And in all this Yankee Nation
There’s no better place to go
For a quiet meditation
Than this ruined Alamo.
—“To the Alamo” by L. P. Baen
People expect it to be larger, they expect it to be visible for miles across an archetypal stretch of Texas prairie, perpetually silhouetted in a lavish sunset. What they find, of course, is a grim, gnarled building in the heart of downtown San Antonio, a building whose peculiar curved parapet has so long ago sunk into their consciousnesses that the actual sight of it would seem anticlimactic were it not for the fact that the Alamo, like certain great paintings, has an immediate force that can never be reproduced.
At the entrance they are met by high school girls in coonskin caps who say, “Hi! I’d like to welcome y’all to the Alamo” and hand them a leaflet. “Here is your passport to history.” The girls then point them in the other direction, across Alamo Plaza to a block of second-growth drugstores and pawnshops, and invite them to visit “Remember the Alamo,” a “dramatic reenactment” of the battle. The visitors, sensing private enterprise at work, mostly just tell the girls they’ll think it over while they tour the real thing, which after all is right in front of them and free. Then they take a picture of themselves in front of the famous Alamo facade, read a bronze inscription (“Be silent, friend. Here heroes died to blaze a trail for other men”), open the big, post-apocalyptic wooden doors, feel a wall of cool air from the dark air-conditioned chapel, and walk inside, where the first thing they encounter is a stern sign warning gentlemen to remove their hats, coonskin or otherwise.
Maybe they realize then that this is sacred, not just historical ground. The only sound in the chapel is the reverent shuffle of feet and the whispers of fathers misinforming their children. In a glass display case, David (never Davy) Crockett’s fork, one of its prongs missing, radiates such solemnity that it could be the shinbone of a saint. Positioned like stations of the cross along the thick, moist walls are sentimental and inexplicably eerie pictures of the Alamo defenders—Tapley Holland holding his hand over his heart and simpering angelically as he crosses Travis’ famous line; James Bonham bolting forth on his horse with a message from the besieged garrison; Robert Evans, in a greenish, predawn light, convulsing as he is shot in an attempt to blow up the powder magazine.
It’s those pictures I remember most vividly about my first visit to the Alamo, when I was seven years old and riding the crest of Alamomania generated by Walt Disney’s Davy Crockett. My brother and I were wearing T-shirts with fuzzy pictures of Fess Parker on the front and brown shorts which I remember as being subtly fringed to resemble buckskin. I had some standards—I knew it was a shade too goony to actually wear a coonskin cap—but I was still a fanatic. I was lucky enough to get my hands on a Davy Crockett at the Alamo set before some wretched toy consultant, no doubt thinking that a preadolescent consumership would never know the difference, began substituting plastic Indians for Mexicans.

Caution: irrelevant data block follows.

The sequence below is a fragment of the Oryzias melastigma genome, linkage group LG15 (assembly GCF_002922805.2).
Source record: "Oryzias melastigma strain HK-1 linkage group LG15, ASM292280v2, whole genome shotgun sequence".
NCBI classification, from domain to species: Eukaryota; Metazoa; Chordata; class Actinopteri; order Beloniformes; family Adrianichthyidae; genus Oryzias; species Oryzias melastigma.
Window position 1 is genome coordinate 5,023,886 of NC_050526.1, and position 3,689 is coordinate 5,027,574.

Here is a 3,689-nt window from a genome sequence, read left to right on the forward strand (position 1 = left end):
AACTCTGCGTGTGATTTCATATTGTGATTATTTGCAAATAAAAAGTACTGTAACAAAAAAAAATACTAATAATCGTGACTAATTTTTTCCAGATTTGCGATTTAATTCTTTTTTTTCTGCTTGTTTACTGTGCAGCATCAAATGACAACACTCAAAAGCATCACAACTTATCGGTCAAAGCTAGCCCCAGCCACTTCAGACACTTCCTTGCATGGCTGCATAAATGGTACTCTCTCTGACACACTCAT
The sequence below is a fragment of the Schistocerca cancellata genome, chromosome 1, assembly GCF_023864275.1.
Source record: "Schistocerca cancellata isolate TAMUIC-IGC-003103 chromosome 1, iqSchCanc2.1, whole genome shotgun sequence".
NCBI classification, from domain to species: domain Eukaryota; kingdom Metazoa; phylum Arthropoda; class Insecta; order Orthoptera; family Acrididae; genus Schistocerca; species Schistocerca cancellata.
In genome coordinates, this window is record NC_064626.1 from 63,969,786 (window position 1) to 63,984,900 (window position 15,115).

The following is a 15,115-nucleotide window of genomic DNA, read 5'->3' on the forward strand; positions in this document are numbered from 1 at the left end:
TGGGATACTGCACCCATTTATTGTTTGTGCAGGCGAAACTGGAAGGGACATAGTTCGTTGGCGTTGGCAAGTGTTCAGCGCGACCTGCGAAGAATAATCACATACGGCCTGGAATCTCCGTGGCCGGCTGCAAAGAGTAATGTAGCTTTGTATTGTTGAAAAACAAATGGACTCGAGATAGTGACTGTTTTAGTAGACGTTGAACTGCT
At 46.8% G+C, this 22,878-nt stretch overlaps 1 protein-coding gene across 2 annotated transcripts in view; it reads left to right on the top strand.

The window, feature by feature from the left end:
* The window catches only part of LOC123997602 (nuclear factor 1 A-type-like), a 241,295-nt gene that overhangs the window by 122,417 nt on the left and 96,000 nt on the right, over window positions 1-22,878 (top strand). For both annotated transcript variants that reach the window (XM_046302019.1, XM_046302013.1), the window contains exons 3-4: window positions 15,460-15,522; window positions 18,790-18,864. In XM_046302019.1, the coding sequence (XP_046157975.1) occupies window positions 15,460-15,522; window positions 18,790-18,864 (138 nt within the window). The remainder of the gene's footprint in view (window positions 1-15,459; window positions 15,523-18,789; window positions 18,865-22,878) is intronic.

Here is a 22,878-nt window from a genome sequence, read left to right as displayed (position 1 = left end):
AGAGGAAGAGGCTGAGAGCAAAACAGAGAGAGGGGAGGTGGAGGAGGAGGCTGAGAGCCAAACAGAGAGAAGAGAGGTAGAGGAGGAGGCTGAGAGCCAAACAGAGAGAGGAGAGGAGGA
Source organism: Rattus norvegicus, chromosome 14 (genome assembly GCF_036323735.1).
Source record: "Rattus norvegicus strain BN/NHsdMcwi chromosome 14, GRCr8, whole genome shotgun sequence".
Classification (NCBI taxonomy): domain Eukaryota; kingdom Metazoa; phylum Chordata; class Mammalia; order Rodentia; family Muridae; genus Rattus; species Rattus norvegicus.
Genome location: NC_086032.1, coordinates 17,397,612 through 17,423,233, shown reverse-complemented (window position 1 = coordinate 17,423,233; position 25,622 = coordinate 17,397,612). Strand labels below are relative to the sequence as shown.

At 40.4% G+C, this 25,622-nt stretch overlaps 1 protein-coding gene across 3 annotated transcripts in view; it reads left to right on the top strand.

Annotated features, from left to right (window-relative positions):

But they misjudged us. My generation was then transfixed, obsessed by a single image: in our heads Davy Crockett was forever up there on the Alamo ramparts swinging Old Betsy, toplling Mexican after Mexican off the scaling ladders, and never quite dying himself. That rifle was our common metronome, and there was only one song it kept time for: “Davy, Daaaavy Crockett … Last one to die at the Aal-amo!”
But that kind of rapture cannot last indefinitely. Now, of course, I realize that Davy Crockett was not the last one to die at the Alamo, or, if he was, it was because (as certain revisionist historians and general cynics have suggested) he lost his nerve at the last minute, tried to surrender, and was ignominiously executed. I realize, too, that Jim Bowie was in the Alamo fighting—in part, at least—to rebuild the fortune he had once made smuggling slaves with Jean Lafitte and selling fraudulent land claims, and that the men in the fort, as their once sure hopes for reinforcement faded, did not so much choose certain death as adapt themselves to the fact with a great deal of patriotic verbiage with which, to this day, anything connected with the Alamo is still inundated. I realize that, yes; but I walk through those doors, a full-grown cynical human male, and I know that if I had a hat on I would remove it.
Say, you talk of Balaklava
And the bloomin’ British Square,
Of Waterloo and Ballyhoo,
Why, that’s nothin’ but hot air;
Like the story of Thermopylae,
An’ yarns about the Greeks,
An’ Persians and Egyptians—
Not to speak of other freaks.
Why, sonny, down in Texas,
Not so very long ago,
They had a scrap with Greasers
At a place called Alamo.
—“The Alamo” by Horace Chaflin Southweck
“Remember the Alamo” is located on the site of the Alamo’s command post, which has long since disappeared but which is experiencing a form of reincarnation in RTA’s adobe-esque facade. The $1.50 ticket price for a half-hour slide show has drawn, on this day, only a handful of German-speaking tourists and a nostalgic journalist. The screening room, with long rows of benches, is nearly empty.
“Please sit in the second row,” a man in his early twenties says. It is such a weird request, with all that unoccupied space to choose from, that I feel compelled to comply. The usher has a brown mustache and a flashlight. His RTA uniform—brown pants, brown checkered shirt, brown bandana—looks like something you might wear to a very uptown square dance.
Soon the lights go out, the quad speakers blare out music appropriated from John Wayne’s $12-million epic The Alamo, and black-and-white drawings waft across the long slender screen, retelling once